The Forgotten Refugees: The causes of the post-1948 Jewish Exodus from Arab Countries

By Philip Mendes, Presented at the 14th Jewish Studies Conference, Melbourne, March  2002

This paper explores the question of the other Middle Eastern refugees – the Jews who fled or were expelled from Arab countries between 1948 and the mid 1950s. Specific attention is drawn to the experience of Iraq.

Using relevant literature, the author analyses the two principal and polarized versions of the exodus: the Zionist position which attributes the Jewish exodus almost solely to Arab violence or threats of violence; and the Arab or anti-Zionist position which assigns responsibility to a malicious Zionist conspiracy. This paper suggests a middle-ground or less polarized version which acknowledges the role of both anti-Jewish hostility, and the attraction of Zionism and the newly-created State of Israel.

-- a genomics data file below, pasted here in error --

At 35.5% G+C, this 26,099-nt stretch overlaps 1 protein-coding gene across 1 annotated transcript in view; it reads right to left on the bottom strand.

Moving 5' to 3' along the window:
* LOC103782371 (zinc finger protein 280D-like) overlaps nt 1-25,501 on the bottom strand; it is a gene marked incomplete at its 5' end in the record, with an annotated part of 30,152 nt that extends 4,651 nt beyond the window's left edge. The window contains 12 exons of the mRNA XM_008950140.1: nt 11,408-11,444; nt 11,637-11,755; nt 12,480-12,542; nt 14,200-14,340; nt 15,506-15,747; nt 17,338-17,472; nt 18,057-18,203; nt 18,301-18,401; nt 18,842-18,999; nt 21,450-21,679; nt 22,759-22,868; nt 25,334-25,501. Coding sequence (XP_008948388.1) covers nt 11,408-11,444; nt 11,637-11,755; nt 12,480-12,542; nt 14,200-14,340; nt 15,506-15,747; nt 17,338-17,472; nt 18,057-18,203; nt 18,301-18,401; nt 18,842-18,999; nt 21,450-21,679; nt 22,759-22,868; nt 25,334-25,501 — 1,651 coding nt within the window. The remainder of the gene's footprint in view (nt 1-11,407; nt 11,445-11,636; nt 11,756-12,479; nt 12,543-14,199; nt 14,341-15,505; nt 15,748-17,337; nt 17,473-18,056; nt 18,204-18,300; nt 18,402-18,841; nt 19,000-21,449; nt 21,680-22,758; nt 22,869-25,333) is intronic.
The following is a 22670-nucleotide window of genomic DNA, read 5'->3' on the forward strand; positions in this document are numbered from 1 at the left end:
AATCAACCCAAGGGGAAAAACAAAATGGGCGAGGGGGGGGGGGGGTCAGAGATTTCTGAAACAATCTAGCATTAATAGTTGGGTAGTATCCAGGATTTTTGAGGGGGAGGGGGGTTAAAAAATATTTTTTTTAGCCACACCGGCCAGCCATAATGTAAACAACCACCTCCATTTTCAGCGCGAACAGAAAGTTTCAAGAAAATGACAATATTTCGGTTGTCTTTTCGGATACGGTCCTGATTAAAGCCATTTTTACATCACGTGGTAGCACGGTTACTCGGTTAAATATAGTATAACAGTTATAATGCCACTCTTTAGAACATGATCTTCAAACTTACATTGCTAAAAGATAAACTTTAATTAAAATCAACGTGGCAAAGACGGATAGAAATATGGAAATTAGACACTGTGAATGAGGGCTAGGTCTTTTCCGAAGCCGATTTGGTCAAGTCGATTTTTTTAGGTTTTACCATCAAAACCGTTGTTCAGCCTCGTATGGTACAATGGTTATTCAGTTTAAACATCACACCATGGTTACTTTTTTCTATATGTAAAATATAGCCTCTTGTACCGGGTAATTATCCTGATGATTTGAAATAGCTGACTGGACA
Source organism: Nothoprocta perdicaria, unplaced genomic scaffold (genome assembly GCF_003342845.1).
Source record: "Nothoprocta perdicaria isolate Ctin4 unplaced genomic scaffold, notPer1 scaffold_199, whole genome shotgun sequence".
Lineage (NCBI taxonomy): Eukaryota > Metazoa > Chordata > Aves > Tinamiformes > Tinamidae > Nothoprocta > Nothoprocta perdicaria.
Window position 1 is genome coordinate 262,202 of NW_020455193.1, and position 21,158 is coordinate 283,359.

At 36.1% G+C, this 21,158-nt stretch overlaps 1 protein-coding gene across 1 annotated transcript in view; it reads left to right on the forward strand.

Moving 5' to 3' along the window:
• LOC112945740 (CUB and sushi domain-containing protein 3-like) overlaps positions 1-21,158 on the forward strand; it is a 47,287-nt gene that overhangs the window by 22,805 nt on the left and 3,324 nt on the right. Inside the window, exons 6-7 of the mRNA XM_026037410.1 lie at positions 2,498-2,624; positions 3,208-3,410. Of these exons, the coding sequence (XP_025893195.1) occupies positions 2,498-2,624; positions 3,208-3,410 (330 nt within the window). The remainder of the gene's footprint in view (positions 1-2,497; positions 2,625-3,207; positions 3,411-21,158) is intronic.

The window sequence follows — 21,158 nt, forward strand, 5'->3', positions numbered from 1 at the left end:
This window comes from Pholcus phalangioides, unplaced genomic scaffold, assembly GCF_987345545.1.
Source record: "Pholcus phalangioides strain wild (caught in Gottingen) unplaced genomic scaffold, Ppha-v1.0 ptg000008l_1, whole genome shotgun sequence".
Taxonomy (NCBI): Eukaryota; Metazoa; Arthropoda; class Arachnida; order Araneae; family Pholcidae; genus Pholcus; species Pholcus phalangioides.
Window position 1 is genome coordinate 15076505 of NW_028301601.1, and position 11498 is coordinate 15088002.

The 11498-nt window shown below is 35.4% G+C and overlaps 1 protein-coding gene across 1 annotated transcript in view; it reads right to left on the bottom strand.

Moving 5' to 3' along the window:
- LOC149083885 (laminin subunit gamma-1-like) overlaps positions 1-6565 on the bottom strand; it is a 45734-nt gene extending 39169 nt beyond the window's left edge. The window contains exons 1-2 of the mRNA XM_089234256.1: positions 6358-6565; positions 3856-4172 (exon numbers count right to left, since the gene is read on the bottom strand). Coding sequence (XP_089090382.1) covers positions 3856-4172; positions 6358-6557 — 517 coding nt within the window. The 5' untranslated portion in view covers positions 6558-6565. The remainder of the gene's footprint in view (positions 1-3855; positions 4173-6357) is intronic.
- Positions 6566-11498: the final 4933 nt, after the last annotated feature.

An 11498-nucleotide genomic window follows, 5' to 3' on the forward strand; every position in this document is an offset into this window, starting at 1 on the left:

Some comparison is also made between the Jewish exodus, and the slightly earlier Palestinian exodus. Whilst acknowledging certain similarities, the author rejects as overly simplistic the specific equation of the two exoduses, or the notion that they constituted a legitimate exchange of populations.

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